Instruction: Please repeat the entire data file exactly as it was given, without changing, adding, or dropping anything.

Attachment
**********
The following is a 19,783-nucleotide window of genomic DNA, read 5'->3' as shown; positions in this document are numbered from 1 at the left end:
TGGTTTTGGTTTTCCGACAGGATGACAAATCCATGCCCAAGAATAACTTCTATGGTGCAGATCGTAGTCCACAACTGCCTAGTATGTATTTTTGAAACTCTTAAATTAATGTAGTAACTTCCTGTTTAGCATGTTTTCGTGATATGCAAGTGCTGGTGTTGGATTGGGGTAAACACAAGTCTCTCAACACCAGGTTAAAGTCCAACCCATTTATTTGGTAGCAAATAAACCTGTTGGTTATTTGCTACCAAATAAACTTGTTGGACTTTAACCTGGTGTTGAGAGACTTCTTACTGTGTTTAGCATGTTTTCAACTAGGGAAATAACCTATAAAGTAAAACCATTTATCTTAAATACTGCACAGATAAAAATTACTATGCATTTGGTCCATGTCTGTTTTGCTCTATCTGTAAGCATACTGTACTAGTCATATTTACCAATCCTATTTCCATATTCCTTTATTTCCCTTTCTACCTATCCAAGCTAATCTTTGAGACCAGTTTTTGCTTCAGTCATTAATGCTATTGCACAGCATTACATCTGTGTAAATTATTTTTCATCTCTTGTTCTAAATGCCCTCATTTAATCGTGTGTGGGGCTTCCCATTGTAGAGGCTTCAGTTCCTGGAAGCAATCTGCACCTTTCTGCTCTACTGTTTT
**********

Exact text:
The following is a 19,783-nucleotide window of genomic DNA, read 5'->3' as shown; positions in this document are numbered from 1 at the left end:
TGGTTTTGGTTTTCCGACAGGATGACAAATCCATGCCCAAGAATAACTTCTATGGTGCAGATCGTAGTCCACAACTGCCTAGTATGTATTTTTGAAACTCTTAAATTAATGTAGTAACTTCCTGTTTAGCATGTTTTCGTGATATGCAAGTGCTGGTGTTGGATTGGGGTAAACACAAGTCTCTCAACACCAGGTTAAAGTCCAACCCATTTATTTGGTAGCAAATAAACCTGTTGGTTATTTGCTACCAAATAAACTTGTTGGACTTTAACCTGGTGTTGAGAGACTTCTTACTGTGTTTAGCATGTTTTCAACTAGGGAAATAACCTATAAAGTAAAACCATTTATCTTAAATACTGCACAGATAAAAATTACTATGCATTTGGTCCATGTCTGTTTTGCTCTATCTGTAAGCATACTGTACTAGTCATATTTACCAATCCTATTTCCATATTCCTTTATTTCCCTTTCTACCTATCCAAGCTAATCTTTGAGACCAGTTTTTGCTTCAGTCATTAATGCTATTGCACAGCATTACATCTGTGTAAATTATTTTTCATCTCTTGTTCTAAATGCCCTCATTTAATCGTGTGTGGGGCTTCCCATTGTAGAGGCTTCAGTTCCTGGAAGCAATCTGCACCTTTCTGCTCTACTGTTTT